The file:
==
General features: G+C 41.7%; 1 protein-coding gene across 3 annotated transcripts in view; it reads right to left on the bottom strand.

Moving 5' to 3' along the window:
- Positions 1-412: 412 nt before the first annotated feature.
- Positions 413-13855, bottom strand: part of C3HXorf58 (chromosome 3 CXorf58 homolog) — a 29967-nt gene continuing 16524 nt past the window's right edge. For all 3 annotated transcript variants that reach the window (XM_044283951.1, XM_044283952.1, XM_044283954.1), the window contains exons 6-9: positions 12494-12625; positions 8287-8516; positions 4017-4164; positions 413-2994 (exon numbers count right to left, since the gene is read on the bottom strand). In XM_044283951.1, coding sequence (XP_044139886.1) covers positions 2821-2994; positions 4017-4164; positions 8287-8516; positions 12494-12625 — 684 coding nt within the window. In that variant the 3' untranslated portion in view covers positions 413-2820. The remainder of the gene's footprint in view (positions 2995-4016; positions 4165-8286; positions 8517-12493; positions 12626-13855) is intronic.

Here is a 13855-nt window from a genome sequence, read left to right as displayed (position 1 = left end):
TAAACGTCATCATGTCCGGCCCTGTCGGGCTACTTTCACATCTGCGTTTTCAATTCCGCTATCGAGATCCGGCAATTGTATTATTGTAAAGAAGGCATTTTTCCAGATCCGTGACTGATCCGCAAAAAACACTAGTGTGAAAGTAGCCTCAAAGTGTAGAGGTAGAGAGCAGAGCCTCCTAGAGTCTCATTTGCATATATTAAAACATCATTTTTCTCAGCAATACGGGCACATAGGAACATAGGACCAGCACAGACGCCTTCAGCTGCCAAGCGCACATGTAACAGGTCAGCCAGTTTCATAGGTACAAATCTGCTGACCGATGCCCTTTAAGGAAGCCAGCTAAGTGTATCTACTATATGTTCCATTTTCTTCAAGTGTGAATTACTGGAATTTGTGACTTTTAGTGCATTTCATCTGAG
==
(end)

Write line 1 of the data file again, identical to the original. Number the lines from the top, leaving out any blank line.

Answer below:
General features: G+C 41.7%; 1 protein-coding gene across 3 annotated transcripts in view; it reads right to left on the bottom strand.